Siyaam – the Consolidator of Sincerity

In her well-known sermon called “Al-Khuṭbah al-Fadakiyah”, the Blessed Lady Fatimah al-Zahra (sa) also highlights one of the philosophies and wisdoms that lies behindreasons for the divine legislation of Ṣiyām (Islamic ritual fasting). As such, she is narrated to have said, “… and (the Almighty decreed) Ṣiyām as a consolidator of sincerity”.

One of the salient attributes of Ṣiyām, distinguishing it from all other acts of worship, is its inherent hidden nature. If a person were to meet someone fasting, he would not readily recognise that the person was engaging in such a ritual practice. Fasting is an act of abstention founded upon self-restraint and forbearance from start to finish. This forbearance and abstention ensure that the secrecy of worship is not betrayed. When encountering someone not eating, one does not only assume they are fasting, for there may be different reasons for someone not eating. For instance, it may simply be due to a person’s lack of appetite. Therefore, an individual’s avoidance of food or drink does not automatically indicate that he is engaged in ritual fasting. Additionally, it is pretty rare for someone to accompany another person continuously from dawn to dusk, discerning that the latter is intentionally abstaining from all things that nullify a ritual fast. Thus, iyām represents a unique act of worship that is not by itself automatically susceptible to being sullied by ostentatious hypocrisy. It can only be tarnished in this manner if the person himself goes out of his way to deliberately and pretentiously reveal his ritual state to other people.

Other instances of ritual worship do not possess this particular characteristic. Suppose someone begins to perform the alāt (i.e. Islamic ritual prayer); his actions clearly and immediately indicate the nature of the deed he is involved in. Similarly, if a person dispenses Zakāt (i.e. Islamic ritual alms), the beneficiary and recipient of this charity invariably understands what the individual in question is doing. The same is true for Ḥajj, Jihād and all other ritual acts of worship in Islam.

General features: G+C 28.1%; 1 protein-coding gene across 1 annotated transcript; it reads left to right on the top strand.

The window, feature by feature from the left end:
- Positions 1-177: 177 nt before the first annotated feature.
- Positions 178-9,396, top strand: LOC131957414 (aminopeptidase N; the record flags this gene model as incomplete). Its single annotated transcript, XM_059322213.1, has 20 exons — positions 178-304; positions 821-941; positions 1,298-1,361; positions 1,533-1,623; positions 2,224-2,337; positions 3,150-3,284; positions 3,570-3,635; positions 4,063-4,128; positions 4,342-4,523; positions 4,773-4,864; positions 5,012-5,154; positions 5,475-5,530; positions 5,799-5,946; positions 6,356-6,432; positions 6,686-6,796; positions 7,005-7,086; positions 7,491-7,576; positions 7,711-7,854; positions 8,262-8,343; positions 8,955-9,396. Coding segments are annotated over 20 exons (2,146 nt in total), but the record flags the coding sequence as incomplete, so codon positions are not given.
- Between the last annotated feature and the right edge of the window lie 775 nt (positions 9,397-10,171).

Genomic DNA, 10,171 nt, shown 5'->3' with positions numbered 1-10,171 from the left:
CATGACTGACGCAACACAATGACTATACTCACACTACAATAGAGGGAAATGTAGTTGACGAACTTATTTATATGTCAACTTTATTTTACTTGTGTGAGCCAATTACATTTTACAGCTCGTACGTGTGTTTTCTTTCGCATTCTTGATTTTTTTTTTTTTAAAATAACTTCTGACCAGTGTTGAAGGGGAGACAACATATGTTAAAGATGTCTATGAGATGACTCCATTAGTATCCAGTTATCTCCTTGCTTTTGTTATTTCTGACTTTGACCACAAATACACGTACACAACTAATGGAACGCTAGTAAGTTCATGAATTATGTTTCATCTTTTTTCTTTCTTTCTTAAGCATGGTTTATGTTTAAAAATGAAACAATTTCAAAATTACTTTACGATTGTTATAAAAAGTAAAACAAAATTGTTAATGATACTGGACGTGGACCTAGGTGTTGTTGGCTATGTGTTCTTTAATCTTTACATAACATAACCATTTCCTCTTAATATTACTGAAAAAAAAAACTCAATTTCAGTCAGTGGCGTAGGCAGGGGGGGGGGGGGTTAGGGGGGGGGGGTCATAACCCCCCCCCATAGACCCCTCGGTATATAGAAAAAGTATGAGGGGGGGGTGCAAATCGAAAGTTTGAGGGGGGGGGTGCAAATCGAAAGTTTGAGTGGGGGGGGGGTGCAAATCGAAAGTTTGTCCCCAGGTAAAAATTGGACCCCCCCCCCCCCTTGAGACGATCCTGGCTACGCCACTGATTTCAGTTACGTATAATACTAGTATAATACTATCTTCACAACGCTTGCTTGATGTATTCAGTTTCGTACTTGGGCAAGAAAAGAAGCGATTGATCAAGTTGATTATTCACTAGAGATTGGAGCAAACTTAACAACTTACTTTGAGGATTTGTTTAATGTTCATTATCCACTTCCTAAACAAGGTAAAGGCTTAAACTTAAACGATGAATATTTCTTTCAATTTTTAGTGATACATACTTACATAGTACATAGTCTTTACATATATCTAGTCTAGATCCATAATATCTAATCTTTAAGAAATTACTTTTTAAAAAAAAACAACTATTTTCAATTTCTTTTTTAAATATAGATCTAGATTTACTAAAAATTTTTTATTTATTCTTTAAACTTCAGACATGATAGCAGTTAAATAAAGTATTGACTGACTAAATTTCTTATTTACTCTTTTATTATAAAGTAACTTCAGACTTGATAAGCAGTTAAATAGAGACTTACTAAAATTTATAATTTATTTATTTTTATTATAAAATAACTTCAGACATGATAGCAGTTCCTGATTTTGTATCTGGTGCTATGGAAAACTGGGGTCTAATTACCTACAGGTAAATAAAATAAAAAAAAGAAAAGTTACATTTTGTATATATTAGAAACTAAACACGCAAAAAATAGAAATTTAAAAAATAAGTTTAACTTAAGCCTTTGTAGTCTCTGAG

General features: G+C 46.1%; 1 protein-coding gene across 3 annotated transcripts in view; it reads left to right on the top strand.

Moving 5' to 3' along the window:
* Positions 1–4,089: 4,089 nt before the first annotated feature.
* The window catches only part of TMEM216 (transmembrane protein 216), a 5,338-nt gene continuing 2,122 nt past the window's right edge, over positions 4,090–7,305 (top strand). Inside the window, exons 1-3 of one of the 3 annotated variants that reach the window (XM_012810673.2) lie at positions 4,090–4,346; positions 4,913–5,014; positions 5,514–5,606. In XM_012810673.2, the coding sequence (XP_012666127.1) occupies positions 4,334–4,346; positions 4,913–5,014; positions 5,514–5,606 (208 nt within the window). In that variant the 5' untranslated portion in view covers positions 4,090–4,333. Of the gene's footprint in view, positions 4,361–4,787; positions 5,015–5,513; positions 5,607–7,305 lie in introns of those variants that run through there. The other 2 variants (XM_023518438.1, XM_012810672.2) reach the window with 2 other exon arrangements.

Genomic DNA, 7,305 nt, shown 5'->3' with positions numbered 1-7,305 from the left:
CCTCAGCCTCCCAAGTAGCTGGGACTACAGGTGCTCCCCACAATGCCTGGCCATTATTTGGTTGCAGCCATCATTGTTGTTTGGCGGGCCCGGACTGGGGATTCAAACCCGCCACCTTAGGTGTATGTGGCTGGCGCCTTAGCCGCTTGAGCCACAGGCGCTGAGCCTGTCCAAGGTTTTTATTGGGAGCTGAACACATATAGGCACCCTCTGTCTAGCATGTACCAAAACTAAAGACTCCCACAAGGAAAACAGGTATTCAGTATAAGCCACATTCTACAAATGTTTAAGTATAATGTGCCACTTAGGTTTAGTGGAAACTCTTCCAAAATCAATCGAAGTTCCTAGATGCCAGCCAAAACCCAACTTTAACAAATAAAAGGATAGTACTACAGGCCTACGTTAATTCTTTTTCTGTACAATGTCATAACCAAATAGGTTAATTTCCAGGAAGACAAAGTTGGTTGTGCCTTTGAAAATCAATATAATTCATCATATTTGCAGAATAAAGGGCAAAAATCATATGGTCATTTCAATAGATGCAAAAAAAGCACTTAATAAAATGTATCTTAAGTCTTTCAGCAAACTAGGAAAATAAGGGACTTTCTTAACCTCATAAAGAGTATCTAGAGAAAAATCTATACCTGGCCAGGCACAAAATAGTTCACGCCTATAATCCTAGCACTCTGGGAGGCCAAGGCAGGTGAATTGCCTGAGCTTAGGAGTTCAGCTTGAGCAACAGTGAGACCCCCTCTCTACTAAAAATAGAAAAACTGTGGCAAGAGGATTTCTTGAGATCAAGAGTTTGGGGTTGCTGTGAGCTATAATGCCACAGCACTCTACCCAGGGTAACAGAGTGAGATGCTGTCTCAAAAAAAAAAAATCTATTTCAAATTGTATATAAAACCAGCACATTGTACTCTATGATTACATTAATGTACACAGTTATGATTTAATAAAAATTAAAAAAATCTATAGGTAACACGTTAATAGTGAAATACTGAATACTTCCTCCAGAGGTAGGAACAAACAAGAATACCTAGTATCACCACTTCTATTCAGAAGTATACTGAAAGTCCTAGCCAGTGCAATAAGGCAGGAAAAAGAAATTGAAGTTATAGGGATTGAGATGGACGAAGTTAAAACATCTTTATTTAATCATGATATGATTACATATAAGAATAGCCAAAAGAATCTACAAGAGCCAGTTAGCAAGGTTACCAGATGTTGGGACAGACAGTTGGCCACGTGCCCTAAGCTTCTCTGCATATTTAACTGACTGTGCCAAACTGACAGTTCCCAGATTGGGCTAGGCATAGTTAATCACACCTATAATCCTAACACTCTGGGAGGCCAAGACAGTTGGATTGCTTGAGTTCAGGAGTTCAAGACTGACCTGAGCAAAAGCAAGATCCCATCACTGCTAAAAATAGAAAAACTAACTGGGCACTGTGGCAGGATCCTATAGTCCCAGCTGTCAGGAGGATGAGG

However, Ṣiyām in itself is impervious to such automatic self-expression and self-declaration. As a result, this particular form of devotional servitude towards God is closer and naturally compatible with the spirit of sincerity and authenticity of intention. Indeed, every believer who performs this ritual act for an entire month has experienced a month-long exercise in bona fide sincerity. Moreover, if a certain deed is dutifully repeated every day for a whole month, it turns into an ingrained habit and becomes part of a person’s second nature. This is how Ṣiyām or ritual fasting leads to the consolidation of sincerity within a human being. This effect is significantly more noteworthy and potent than in other forms of ritual worship. For this very reason, the Blessed Lady Fatimah al-Zahra (sa) underscores the strengthening and reinforcement of one’s sincerity of intention as being the more prominent and distinctive characteristic of ritual Islamic fasting.

Obviously, and as indicated earlier, this particular attribute of fasting is not the sole reason or philosophy behind its divine legislation. Lady Fatimah al-Zahra (sa) has chosen to emphasise this specific trait simply because it represents the most critical facet amongst many. This is why other narrations in our hadith corpus highlight different factors behind the divine ordainment of ritual fasting.